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Setting the Gold Standard!

Posted on 2 March 2024

Louise Davis interviewed by Laura Hitchcock from the BV Magazine.

Louise was thrilled to be featured in this interview by Laura Hitchcock in the BV Magazine – latest edition

When she was 18, Louise Davis decided to put off Uni for a year by taking a ‘short term’ job in retail. ‘I managed to get hired on the spot in a jewellery store for an assistant manager position. I wasn’t qualified – I knew very little about jewellery! But I instinctively understood what could make the shop better. I turned out to be really good at making the shop profitable.

Before long I was promoted to an area manager position, moving to struggling stores within the company and turning them around. ‘Eventually I moved on to a high end jewellery showroom in Kingston – where I was miserable. They had what they called the BOB (Best Of the Best) tick sheet, which we had to complete for every single customer. Did we greet within five feet of the door? Offer a seat? Show what they asked for, plus the range in the next price bracket? Sell them insurance? Take their contact details and anniversary dates? It was hard pressure sales and I really hated it.

‘But they offered terrific diamond training, so I decided to suck up the misery to get my qualifications, and as soon as I could, I left – it was most definitely what we now call a toxic workplace. I’d had my fill of retail, so I moved into the manufacturing side of the business – and found that I loved it.

‘We manufactured the jewellery that was stocked by stores like John Lewis. I learned every aspect of the wholesale trade, and eventually I was designing my own ranges, overseeing their development within manufacturing and then taking them out on to the high street. ‘A few years ago I made the move to the West Country, and decided to start Honour Jewellery.

I wanted to take all the elements I loved about what I did, and hire people to do the bits I didn’t! Richard is my business partner, and Sam works with me on face to face design appointments. I have a team of goldsmiths, a stone setter and an engraver. ‘We started with a small studio in Mere – it worked well, but wasn’t really big enough, so after COVID we moved to our current design studio at the Wincombe Centre in Shaftesbury.

‘And it’s funny – I still see elements of that old BOB sheet! My clients are appointment only now – no more standing around mindlessly polishing waiting for customers! But they always get offered a seat and a cup of tea … We only do bespoke or personalised pieces, so we’re either designing something from scratch, or taking something from one of our ranges and adjusting it to make it more personal.

‘I particularly enjoy the unique work, where we might take a clients own sentimental metal and gemstones and make a new piece out of them. ‘That’s the most interesting and also often the most technical work, if we’re combining different metals, for example.

Be consistent

‘The biggest thing I think I have learned is to treat every single customer the same. Every single one. We find people will often come in with a small job first; can we just fix a little silver brooch for them? Next time they come in, they might be there for a platinum and diamond ring.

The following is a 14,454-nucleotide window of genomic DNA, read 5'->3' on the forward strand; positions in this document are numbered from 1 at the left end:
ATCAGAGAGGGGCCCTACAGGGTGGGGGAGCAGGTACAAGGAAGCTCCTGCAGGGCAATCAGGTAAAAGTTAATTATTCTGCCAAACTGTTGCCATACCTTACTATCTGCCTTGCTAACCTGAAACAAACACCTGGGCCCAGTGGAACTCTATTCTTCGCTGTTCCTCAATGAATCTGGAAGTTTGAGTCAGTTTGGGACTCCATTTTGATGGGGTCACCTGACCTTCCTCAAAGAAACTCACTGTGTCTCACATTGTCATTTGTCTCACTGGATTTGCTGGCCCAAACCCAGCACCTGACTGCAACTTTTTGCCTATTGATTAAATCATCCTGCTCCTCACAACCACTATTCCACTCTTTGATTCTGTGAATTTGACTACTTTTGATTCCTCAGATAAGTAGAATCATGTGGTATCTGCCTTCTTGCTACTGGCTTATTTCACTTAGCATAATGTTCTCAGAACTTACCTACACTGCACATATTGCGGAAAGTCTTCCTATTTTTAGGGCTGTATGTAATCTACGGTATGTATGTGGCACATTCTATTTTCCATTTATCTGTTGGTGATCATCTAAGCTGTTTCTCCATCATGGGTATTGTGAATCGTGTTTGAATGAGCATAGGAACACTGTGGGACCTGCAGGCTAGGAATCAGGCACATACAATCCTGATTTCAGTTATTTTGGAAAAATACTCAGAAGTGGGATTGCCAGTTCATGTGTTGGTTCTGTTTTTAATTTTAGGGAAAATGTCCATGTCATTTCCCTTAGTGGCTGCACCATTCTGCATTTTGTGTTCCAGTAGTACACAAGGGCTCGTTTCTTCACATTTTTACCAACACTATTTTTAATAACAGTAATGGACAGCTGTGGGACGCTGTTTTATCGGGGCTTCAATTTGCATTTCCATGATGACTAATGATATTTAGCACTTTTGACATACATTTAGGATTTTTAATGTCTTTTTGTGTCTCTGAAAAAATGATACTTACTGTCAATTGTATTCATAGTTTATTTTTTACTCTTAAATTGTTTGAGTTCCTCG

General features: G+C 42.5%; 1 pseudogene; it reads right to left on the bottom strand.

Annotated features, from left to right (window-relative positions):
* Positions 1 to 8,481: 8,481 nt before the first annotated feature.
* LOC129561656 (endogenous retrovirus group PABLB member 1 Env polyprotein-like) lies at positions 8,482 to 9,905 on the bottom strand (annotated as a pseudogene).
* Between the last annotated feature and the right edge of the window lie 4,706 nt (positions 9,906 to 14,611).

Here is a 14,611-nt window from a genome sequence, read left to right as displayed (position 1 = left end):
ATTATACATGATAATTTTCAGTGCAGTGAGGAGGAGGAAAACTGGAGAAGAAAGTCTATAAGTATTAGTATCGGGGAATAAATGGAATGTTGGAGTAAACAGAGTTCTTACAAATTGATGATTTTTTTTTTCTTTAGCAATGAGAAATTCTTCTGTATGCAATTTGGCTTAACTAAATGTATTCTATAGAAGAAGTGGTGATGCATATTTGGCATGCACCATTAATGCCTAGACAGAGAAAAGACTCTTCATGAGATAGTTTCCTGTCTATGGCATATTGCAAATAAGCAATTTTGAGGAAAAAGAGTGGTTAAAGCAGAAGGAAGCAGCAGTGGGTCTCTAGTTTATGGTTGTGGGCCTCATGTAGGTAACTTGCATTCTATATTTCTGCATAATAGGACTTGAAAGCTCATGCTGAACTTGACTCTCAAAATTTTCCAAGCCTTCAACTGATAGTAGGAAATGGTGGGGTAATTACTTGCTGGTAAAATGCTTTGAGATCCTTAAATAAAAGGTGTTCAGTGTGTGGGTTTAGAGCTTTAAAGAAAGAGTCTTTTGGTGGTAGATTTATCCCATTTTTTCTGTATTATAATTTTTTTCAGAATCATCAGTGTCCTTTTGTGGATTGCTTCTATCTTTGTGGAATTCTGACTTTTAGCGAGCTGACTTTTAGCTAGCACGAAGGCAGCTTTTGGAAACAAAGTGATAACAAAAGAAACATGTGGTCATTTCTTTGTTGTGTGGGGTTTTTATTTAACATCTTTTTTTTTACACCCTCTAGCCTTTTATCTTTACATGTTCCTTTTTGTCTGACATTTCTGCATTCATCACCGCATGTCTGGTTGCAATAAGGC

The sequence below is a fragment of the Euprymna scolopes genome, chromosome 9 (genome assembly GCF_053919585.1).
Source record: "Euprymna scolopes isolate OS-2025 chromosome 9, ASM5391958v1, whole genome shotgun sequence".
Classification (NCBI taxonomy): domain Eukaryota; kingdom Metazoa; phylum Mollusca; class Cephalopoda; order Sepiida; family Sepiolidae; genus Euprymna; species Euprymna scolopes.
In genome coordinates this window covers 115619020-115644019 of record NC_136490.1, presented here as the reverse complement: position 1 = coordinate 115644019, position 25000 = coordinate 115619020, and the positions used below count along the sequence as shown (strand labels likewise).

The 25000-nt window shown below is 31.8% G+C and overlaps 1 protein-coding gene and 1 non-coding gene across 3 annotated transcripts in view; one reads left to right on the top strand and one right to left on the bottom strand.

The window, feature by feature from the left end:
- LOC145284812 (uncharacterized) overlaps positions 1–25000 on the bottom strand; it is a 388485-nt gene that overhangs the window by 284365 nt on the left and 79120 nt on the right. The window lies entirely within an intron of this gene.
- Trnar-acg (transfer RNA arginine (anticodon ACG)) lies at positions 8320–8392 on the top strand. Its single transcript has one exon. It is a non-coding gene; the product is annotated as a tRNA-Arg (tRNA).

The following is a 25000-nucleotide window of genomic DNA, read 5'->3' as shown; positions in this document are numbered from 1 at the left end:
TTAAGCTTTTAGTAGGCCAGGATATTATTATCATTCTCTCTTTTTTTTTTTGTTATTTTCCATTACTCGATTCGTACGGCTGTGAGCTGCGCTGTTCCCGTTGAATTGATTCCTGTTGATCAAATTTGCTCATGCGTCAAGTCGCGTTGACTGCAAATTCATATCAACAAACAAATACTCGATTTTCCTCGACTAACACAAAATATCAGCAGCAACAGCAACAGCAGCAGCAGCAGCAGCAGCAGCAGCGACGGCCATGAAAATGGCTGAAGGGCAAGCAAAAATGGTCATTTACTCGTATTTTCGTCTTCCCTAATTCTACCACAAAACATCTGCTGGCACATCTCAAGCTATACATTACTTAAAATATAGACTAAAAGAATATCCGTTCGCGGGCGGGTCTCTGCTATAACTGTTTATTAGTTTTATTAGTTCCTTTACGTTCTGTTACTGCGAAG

‘Or they might just tell all their friends and family about the brilliant place they went to where the people were so lovely – and that sort of word of mouth referral is absolutely priceless. Never ever let them walk out feeling undervalued.

‘One client is a funeral director – she had a ring which had a strong emotional significance to her, but the setting was quite tall, and whenever she carried a coffin it very painfully dug into her finger. The ring I designed sat low and flat against her hand, she loved it, and became a long standing client as well as a useful business associate too.

‘The other absolutely vital thing is consistency. Whatever you do to find your customers, whether that’s a poster in the corner shop or big glossy ads, you have to keep on doing it. People need to feel assured that you’re real, and not going to vanish next month.

I have relied a lot on social media, because I could easily control it and it’s very cheap for a start up. But I’ve lost count of the number of people who have said ‘I have been following you on Facebook for a couple of years, and I’ve finally managed to come and get something done.’ If I’d stopped using social media, I would probably have lost those clients.

‘And on a purely practical note, don’t spend all your money! Keep some cash in reserve – you still need to pay the bills during the quiet periods, and there are always quiet periods.

‘Actually, holding your nerve and just plodding through the mud in the bad times is a key resilience skill you need to run a business.

Love it or loathe it?

‘I love the flexible lifestyle running my own business allows me. Sitting at a desk 8.30 to 5.30 bores me rigid. Now I can choose balance – I can finish early, spend time with my kids, but then also work late into the night once they’re in bed. I’m not answerable to anyone.

‘I simply don’t do well in a controlled environment, having to justify every minute. I do the same for my team – I give them space, and trust them to do their job. They have free rein on when and how they work; I always try to hire the right people and then treat them well.
‘I do loathe the admin side though. I am not a fan of jobs I *must* do to ensure the business runs smoothly.

In an ideal world I’d just talk to the customers, do the design work, oversee production … and someone else can deal with all the rest!
‘But at the end of the day, all the dull admin jobs in the world don’t outweigh having ultimate control over the business and its direction.
‘That freedom is priceless.’


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